Leatherstocking Corp., owner of the Otesaga Resort Hotel in Cooperstown, has agreed to pay a $550,000 settlement in a federal class-action lawsuit brought by service workers, largely over the distribution of service-charge proceeds.
The workers alleged in the suit filed in Albany in 2010 that the hotel’s actions violated New York labor law the federal Fair Labor Standards Act.
In settling in the lawsuit, the hotel maintained that it did nothing wrong.
“After years of litigation, the hotel determined that the settlement was in the best interests of the hotel and its loyal employees,” the Otesaga said in a statement emailed to The Daily Star at the newspaper’s request Thursday. “The hotel remains committed to complying with its legal obligations.”
The lawsuit also alleged violations of overtime and minimum-wage standards, but the bulk of the case focused on a “service/gratuity” charge that the hotel charged guests and restaurant patrons, according to court papers. It also alleged that guests were not told that service charge was part of their bills. The amount of charge varied, depending on the service, the lead attorney for the plaintiffs said this week.
“My recollection (is) that in the dining room, standard meals were charged at a certain amount per diner whether it was $5 or $8 or whatever, per meal, and also that the lodging charges were per night,” said Leon Greenberg, a Las Vegas-based specialist in wage cases.
According to court documents, the hotel insisted that it properly distributed all of the service-charge money to employees. The dispute centered on which employees were paid, according to the documents.
The plaintiffs contended that management employees who were not legally entitled to a share of the payments nonetheless received them, while the hotel countered that that all of the people it paid were entitled to a share of the money.
“The financial dispute concerned people that … we believed were not properly eligible to participate in the service-charge assessment,” Greenberg said. “That included people with managerial responsibilities of varying degrees. … Some of these people were captains in the dining facility. Some of them had other management positions.”
“It was our view that these persons’ function as management personnel, as opposed to hospitality or service personnel, disqualified them from participating in the service-charge assessment,” he added.
The lawsuit had five named plaintiffs: Virginia M. Elliott; Deborah Knoblauch; Jon Francis; Laura Rodgers, and John Rivas. An additional 27 workers and ex-workers filed claims under the Fair Labor Standards Act and joined the lawsuit.
Laura Rodgers said in an affidavit that she was paid $4.60 an hour when she worked in the dining room, and that her share of the service charge was $1.90 per person for breakfast, $1.85 for lunch; and $4.50 for dinner. But she said in the affidavit that she never received an accounting from the hotel about where the rest of the money went.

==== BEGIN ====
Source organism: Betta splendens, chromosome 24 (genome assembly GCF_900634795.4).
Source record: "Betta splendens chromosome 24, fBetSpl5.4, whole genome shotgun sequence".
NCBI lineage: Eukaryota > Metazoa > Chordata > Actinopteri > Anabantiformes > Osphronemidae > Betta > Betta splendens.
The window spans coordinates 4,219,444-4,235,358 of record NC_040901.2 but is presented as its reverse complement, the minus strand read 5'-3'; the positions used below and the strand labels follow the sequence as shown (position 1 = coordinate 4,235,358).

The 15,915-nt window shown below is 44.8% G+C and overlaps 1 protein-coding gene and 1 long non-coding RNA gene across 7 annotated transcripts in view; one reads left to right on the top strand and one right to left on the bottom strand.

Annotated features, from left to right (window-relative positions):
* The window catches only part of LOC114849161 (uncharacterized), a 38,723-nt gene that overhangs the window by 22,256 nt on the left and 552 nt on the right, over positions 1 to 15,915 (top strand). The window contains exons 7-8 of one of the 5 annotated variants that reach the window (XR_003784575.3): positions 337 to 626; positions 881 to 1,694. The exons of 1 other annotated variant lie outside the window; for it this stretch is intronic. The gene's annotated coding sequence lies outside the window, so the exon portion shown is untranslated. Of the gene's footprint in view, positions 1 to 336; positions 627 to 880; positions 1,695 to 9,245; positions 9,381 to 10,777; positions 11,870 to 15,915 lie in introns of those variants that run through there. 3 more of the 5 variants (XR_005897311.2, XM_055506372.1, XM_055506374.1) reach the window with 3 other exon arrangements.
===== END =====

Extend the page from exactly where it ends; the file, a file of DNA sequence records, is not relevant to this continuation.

She said dining captains, who received a portion of the money, exercised considerable managerial authority over servers and could reward or punish the servers as they saw fit. But they had almost no service function themselves, she said.
She also alleged that the captains actively discouraged diners from leaving additional tips.
“On at least one occasion, I have had a customer retract an additional tip given to me after a dining captain approached the customer to explain that the additional tip was not necessary,” she said in the affidavit.
Distribution of the settlement is complex.
Altogether, 660 people were identified as members of the “class,” and thus entitled to a share. The plaintiffs’ attorneys received $112,475, or 20.45 percent of the settlement, plus expenses totaling less than $15,000. An additional $24,000 was allocated to Rust Consulting Inc., which is administering the settlement.
The five named plaintiffs were awarded “enhancement payments” of $5,000 apiece, plus a share of the $263,128.79 set aside for class members -- eligible workers or ex-workers -- who filed claims.
The 27 plaintiffs who filed Fair Labor Standards Act complaints split $10,000.
Another $100,000 was set aside for class members who neither filed claims nor requested that they be excluded from the litigation. Only two eligible workers had asked to be excluded, as of December. They reserve the right to file suit on their own behalf.
The settlement stipulates that none of the money revert to Leatherstocking, and that any leftover funds resulting from uncashed checks be donated to the American Red Cross.
Leatherstocking was represented by Lisa E. Cleary and Krista Adler of the New York City law firm Patterson Belknap Webb & Tyler.